ItemEach moment is the universe: filming the Tibetan Buddhist community of Yumbulakhang in ChinaCheng, Yu Su ( 2017)This practice-based creative PhD project consists of a 135-minute PhD essay film and a context-driven dissertation, to demonstrate a research outcome for a relational, non-duality, improvisational, reflexive and formless filmmaking of “right now, right here” in the everyday world. This is an exposition which reflects a Buddhist framing of “each moment is the universe” as explored through 20 months of fieldwork and film production in the Tibetan Buddhist community of Yumbulakhang of China. The research showcases a process of filmmaking that emerges through a process of limitlessness to accommodate a possible film becoming, within and across a spectrum of key references, including Jean Rouch, Nathaniel Dorsky, Karl Heider, David MacDougall, inter alia, for interpreting a larger cultural and social context where the practical filmmaking here is refined.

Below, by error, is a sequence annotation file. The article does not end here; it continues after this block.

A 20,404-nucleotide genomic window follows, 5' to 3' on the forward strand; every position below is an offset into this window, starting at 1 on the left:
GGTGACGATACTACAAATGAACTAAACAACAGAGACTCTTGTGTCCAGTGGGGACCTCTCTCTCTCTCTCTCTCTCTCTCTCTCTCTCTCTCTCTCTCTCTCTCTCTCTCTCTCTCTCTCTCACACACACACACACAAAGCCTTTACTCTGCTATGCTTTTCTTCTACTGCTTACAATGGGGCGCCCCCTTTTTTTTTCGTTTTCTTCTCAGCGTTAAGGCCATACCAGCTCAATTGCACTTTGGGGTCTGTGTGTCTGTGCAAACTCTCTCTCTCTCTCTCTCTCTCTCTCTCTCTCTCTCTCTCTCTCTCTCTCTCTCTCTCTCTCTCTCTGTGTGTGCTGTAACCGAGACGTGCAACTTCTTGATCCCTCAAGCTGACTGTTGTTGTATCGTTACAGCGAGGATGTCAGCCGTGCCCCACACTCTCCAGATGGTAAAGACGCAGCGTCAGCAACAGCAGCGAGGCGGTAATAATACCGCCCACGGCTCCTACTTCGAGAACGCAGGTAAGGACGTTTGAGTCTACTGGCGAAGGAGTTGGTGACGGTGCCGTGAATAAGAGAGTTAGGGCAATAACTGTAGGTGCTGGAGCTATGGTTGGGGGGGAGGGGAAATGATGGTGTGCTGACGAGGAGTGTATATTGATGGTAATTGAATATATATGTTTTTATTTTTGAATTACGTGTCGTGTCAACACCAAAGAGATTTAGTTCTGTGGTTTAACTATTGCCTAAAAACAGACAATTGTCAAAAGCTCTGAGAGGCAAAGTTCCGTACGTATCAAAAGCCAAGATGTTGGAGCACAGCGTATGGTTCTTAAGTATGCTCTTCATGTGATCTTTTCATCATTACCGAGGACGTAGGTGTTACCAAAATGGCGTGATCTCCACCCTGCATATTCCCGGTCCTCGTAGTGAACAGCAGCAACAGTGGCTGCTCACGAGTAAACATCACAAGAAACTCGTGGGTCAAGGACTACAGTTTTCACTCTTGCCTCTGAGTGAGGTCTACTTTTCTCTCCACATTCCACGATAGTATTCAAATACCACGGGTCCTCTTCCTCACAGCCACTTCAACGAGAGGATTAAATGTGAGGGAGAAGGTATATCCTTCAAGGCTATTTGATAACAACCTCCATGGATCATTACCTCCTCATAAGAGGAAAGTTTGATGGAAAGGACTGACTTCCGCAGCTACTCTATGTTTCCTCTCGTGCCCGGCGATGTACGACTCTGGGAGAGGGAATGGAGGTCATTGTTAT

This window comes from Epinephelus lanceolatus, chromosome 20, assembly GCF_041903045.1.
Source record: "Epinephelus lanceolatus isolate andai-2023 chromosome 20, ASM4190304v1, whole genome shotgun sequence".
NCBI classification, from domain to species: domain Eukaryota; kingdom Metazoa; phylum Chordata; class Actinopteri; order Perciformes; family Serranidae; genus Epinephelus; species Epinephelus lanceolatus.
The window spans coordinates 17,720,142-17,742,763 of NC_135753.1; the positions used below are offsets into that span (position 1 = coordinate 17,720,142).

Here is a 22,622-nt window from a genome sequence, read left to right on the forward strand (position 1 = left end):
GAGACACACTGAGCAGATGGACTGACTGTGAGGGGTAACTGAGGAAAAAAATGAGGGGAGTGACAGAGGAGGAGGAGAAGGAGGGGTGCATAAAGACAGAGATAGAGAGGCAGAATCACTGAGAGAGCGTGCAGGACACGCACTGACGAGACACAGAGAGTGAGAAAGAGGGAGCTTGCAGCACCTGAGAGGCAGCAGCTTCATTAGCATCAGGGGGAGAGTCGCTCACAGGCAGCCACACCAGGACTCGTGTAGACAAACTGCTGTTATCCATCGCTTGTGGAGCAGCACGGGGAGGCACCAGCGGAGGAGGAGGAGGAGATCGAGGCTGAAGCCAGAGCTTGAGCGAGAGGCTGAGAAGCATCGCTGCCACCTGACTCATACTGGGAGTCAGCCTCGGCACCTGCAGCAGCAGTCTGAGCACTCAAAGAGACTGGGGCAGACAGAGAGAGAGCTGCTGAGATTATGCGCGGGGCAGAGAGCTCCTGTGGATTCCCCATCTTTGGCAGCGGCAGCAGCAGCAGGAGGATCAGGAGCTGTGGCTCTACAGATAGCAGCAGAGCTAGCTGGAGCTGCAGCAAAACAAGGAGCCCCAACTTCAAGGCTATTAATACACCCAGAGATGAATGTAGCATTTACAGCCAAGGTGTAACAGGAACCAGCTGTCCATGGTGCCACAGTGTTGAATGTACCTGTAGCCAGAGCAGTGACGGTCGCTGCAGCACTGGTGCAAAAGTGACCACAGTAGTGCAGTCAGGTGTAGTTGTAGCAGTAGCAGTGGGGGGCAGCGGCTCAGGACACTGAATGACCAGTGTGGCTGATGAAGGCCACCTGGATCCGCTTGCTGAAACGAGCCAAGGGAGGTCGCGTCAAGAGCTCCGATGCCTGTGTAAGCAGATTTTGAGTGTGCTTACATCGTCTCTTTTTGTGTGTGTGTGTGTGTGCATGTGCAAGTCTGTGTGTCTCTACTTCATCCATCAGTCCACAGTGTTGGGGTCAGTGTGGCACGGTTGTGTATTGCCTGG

ItemReflexivity, collaboration and ethical documentary filmmaking: a practice led approachThomas, Stephen ( 2017)This creative practice research concerns reflexivity, collaboration and ethics in authored documentary filmmaking—with a focus on the filmmaker-participant relationship. The written thesis provides a first-hand account and self-reflexive analysis of the production of Freedom Stories, consisting of a feature and six short documentaries. These constitute the creative component of the doctorate and utilise reflexivity in the quest to achieve a more ethical practice. Recent scholarship has questioned the view of documentary participants as powerless in the filmmaking process, recognising their agency in relationships with filmmakers and the reality of consent as a process of ongoing negotiation, in which a right of veto is considered. Taking this as a starting point, I have employed an explicitly collaborative approach through which former asylum seekers were invited to share their stories of arrival, detention, and eventual settlement in Australia. An important aim was to explore how such an attempt to deal with this asymmetrical power relationship between filmmaker and participant might be carried into the creative product itself to render the filmmaking process more transparent. The importance of mutual trust and what it means to sensitively engage with participants was central to this exploration. As Freedom Stories features people from the Middle-East, who have often been negatively represented as the ‘other’ in western commentary, I found the philosophy of Emmanuel Levinas to be particularly relevant. This kind of filmmaking depends on the quality of the encounter with participants, and in a way, what I have articulated is a kind of heightened ethics of everyday life¬—the aim of which is to work for the benefit of the participants, not just the film. This ethical tension permeates the filmmaking process, in which the rounded representation of participants is paramount. In the written thesis, I self-reflexively examine dilemmas experienced during filming and editing, when the processes involved and the imperatives of narrative storytelling tended to work against ethical representation. I also discuss the dilemmas of exploiting personal stories of pain, which are common among asylum seekers. In experimenting with reflexivity in my filmmaking, I have articulated an approach that incorporates notions of performativity and improvisation. Through analysing the production process, including by means of a Production Journal, I have developed an iterative-reflexive approach to both practice and research. The conclusions reached confirm the centrality of participants in ethical filmmaking; the importance of a collaborative model in which agency is encouraged; the requirements of personal integrity and self-awareness in the filmmaker; and the necessity of ongoing review as a mode of reflexive ethical practice. Such attributes require an environment that encourages their employment, which is not always the case in the film and TV ‘industry’. The viability of this collaborative approach has been demonstrated through applying the ideas enunciated to achieve a more ethical practice, a greater transparency, and what might be termed a redemptive aesthetic, which calls on audiences through the performance of the documentary work to engage in deeper empathy with what really matters—that is, the life experiences of the people whose stories are explored on screen.